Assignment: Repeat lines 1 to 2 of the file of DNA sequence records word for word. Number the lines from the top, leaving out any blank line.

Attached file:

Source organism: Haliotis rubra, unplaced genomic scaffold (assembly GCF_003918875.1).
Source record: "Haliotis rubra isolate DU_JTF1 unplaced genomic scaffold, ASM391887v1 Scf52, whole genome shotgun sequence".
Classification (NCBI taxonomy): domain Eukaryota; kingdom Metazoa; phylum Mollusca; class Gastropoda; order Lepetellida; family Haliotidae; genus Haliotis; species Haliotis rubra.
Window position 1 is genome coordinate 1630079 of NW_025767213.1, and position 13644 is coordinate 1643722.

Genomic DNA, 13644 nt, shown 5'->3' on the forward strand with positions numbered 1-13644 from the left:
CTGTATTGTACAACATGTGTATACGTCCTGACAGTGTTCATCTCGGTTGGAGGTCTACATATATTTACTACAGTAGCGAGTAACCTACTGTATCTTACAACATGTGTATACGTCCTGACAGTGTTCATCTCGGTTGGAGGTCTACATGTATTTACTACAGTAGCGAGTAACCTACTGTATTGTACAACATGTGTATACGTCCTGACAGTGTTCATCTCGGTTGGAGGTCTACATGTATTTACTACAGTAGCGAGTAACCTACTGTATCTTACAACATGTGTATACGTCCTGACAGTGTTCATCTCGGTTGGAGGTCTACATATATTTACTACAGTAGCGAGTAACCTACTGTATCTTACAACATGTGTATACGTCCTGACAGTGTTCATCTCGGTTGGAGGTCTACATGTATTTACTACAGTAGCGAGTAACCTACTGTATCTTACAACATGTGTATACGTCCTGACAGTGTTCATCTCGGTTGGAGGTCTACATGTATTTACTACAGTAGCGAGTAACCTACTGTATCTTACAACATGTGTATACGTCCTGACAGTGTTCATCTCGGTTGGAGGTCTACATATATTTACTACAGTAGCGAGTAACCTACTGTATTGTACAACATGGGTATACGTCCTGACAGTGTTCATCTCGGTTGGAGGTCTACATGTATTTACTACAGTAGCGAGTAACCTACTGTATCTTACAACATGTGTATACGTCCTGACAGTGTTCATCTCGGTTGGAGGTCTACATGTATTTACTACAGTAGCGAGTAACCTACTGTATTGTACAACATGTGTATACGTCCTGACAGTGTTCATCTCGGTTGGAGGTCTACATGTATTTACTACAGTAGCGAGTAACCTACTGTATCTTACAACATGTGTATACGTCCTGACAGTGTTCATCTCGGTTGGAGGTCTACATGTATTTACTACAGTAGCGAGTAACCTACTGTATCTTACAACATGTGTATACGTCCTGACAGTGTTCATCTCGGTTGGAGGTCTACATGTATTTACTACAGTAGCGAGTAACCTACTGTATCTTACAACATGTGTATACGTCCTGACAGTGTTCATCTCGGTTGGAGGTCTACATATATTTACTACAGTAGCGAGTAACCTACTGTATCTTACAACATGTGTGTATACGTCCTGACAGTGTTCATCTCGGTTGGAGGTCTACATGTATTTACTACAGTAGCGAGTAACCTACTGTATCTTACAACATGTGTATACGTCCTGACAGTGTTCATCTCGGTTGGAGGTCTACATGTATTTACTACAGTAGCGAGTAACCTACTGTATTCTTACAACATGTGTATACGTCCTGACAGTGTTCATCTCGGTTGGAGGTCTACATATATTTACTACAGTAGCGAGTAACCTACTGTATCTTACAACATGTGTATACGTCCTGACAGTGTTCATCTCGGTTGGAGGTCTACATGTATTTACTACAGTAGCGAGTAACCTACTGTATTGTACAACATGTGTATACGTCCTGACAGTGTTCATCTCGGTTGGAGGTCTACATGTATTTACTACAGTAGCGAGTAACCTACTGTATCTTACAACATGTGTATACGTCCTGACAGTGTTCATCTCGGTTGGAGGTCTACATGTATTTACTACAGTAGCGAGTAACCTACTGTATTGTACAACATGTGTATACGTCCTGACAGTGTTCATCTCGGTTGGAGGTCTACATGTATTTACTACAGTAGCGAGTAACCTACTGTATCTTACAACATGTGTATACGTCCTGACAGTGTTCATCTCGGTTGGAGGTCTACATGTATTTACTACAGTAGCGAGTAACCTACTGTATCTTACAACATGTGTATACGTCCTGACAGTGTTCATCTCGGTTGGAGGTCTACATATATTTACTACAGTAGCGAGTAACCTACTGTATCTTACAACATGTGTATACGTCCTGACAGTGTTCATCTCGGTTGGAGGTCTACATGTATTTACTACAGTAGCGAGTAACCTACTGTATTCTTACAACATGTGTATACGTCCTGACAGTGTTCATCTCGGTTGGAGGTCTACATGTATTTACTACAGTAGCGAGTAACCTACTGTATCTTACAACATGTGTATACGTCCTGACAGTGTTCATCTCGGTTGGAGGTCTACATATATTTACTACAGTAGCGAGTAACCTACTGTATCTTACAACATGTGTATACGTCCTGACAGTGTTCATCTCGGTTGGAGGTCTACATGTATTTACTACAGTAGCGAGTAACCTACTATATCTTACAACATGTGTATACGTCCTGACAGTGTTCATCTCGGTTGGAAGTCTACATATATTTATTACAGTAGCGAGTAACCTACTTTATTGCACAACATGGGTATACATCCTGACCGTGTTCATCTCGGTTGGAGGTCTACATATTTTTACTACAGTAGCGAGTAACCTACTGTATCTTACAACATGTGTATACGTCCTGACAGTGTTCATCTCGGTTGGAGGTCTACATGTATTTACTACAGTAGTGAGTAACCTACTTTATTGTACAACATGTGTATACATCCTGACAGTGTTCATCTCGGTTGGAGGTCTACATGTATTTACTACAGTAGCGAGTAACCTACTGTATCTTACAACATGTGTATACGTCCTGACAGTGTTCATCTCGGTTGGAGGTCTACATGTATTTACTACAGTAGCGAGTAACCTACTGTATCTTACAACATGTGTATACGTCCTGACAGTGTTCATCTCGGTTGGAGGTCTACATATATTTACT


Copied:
Source organism: Haliotis rubra, unplaced genomic scaffold (assembly GCF_003918875.1).
Source record: "Haliotis rubra isolate DU_JTF1 unplaced genomic scaffold, ASM391887v1 Scf52, whole genome shotgun sequence".